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Lecture

ANT100Y1 Lecture Notes - Dendrochronology, Thermoluminescence


Department
Anthropology
Course Code
ANT100Y1
Professor
Christopher Watts

Page:
of 5
Anthropology October 28th, 2010.
Archaeological Record
The matrices in which artifacts, ecofacts, sites and other human-manufactured features or
results of past human action are found
Three Typical Elements of Archaeological Research
Observed material culture
Unobserved human/non-human activity
Interpretation/explanation of human activity
Material Evidence
Physical:
-Artifacts
-Features
-Ecofacts
Spatial:
-Activity areas
-Sites
-Regions
Artifacts
Any portable object where form has been shaped (i.e. manufactured or modified)
by way of human activity
Feature
Nonportable material evidence of human activity (e.g. hearths, storage pits,
postholes)
Ecofacts
Non-artifactual material evidence of human activity
Can be further subdivided into Macrofossils and Microfossils
Macrofossils
Visible to the naked eye, e.g. kernel of corn
Can be retrieved through flotation or normal excavation procedures
Flotation Device
Water separation of soil matrices
Used primarily to recover macrofossils
Lighter materials float to the surface, caught in sieves
Microfossils
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Anthropology October 28th, 2010.
E.g. pollen, phytoliths found in soils or residues adhering to artifacts
Retrieved through mechanical and chemical disaggregation
Visible only under high-power magnification, 200X or greater
Archaeological Site
Can be defined in a number of ways
Usually consists of a collection of activity areas containing any of the following:
-Artifacts
-Ecofacts
-Features
Provenience (Provenance)
Physical location in three dimensional space
Site level:
-Grid system
Regional level:
-Map co-ordinates
-Settlement features
-(e.g. roads, towns)
Site Formation Processes
Affected by:
Human agencies
-E.g. curating/discard of objects
Natural Agencies
-e.g. soil composition, environment, temperature, disturbance by animals
(taphonomic processes)
Finding Archaeological Sites
Note: a number of sites are found by accident!
Field Methods:
Surface Techniques
-Field walking: used to survey ploughed areas; very efficient
-Testpitting: used to survey areas that cannot be examined by other methods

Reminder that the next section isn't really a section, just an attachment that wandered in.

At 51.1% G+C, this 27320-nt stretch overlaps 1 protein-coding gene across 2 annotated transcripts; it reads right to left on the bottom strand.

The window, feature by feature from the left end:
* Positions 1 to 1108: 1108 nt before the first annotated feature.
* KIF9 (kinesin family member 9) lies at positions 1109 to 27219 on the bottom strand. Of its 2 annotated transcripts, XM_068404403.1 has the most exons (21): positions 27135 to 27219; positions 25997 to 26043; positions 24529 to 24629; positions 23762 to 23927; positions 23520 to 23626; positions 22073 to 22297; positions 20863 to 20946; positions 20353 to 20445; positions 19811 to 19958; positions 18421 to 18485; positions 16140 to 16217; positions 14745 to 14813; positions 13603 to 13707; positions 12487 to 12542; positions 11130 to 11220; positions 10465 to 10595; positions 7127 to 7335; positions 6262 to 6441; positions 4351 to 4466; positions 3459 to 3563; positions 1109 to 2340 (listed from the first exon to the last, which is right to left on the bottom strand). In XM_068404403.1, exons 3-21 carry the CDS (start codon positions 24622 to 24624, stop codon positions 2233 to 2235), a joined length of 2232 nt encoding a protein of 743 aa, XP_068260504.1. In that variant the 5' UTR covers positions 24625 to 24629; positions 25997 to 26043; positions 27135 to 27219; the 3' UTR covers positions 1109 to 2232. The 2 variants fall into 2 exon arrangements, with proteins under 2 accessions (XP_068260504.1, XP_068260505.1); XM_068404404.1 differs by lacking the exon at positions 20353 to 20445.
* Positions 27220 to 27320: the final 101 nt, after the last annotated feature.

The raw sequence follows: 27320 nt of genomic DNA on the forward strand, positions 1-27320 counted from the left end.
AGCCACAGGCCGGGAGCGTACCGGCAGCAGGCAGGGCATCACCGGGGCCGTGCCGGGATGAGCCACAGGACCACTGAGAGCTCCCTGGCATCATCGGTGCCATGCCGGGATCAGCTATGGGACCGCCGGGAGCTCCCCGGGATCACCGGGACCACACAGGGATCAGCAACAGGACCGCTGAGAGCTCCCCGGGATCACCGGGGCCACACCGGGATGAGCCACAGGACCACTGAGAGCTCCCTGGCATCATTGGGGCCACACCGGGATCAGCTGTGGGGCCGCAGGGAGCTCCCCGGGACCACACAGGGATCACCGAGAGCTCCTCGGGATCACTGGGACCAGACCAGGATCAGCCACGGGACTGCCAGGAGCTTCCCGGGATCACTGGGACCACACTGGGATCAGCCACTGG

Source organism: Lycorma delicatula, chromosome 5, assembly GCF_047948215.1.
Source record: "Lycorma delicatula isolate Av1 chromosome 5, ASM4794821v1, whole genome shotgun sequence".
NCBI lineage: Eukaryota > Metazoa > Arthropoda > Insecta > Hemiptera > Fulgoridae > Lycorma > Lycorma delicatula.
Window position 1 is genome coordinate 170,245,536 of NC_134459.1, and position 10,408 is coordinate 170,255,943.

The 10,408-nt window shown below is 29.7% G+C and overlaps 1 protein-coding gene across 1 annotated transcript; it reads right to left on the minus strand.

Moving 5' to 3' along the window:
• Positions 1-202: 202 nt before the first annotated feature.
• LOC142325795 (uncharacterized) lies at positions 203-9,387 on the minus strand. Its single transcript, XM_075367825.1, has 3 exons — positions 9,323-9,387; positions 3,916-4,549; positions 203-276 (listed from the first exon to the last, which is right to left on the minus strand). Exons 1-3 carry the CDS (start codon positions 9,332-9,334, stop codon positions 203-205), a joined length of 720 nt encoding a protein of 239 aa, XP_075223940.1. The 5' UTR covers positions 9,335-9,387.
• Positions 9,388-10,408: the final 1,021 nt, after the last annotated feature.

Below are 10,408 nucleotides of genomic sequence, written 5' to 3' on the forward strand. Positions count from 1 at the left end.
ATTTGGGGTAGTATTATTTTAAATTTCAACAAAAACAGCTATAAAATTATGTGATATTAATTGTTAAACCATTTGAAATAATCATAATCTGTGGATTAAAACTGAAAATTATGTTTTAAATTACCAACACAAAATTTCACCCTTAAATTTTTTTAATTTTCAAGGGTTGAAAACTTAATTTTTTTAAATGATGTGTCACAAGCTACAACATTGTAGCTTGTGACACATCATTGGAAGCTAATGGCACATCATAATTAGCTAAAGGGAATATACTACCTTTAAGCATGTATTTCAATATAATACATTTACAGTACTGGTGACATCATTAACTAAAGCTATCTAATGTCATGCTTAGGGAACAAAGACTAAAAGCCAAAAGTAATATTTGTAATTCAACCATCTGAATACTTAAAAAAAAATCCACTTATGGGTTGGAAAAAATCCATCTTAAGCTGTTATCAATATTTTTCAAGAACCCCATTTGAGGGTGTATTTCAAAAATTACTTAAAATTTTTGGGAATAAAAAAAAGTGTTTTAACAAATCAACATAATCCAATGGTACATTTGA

-Aerial photography, satellite imaging: great tool for finding sites, or identifying
area of high potential. Works well when here are large-scale landscape features
-Remote sensing
Subsurface Techniques
-Excavation
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Anthropology October 28th, 2010.
Remote sensing
Restivity
Measures the resistance of the ground to an electrical current
Current passes more quickly through wet ground than dry ground
Magnetometry
Measures magnetic fields below the earths surface
Some archaeological features (e.g. building materials with iron, hearth events)
have their own magnetic fields
Ground Penetrating Radar (GPR)
Uses radio waves to detect subsurface features
The stronger the bounce, the bigger the object or feature
The longer it takes for the bounce to return, the deeper the object or figure
Only method to provide data along vertical axis of soil matrix
Benefits of Remote Sensing
Cost-effective, efficient and accurate
Non-destructive and non-invasive
Devices are relatively portable
On-site real time data display
Subsurface Techniques
Excavation – recovering archaeological data:
Normally begins with a surface collection (if site is ploughed or disturbed)
Datum and grid
Excavation: Surface Collection
The spatial distribution of artifacts on the surface of a site is recorded with
reference to a fixed point (datum)
Excavation produces accurate maps, which can then be used to guide the
excavation
When excavating, we record subsurface features and the location of artifacts in a
similar fashion
With reference to a grid system (based on Cartesian coordinates –x and y axes)
Types of Excavation
Horizontal excavations uncover and remove layers (strata) from youngest to
oldest, simultaneously, across a wide area
Vertical excavations are focused on a single, small portion of the site. Units
separated by baulks
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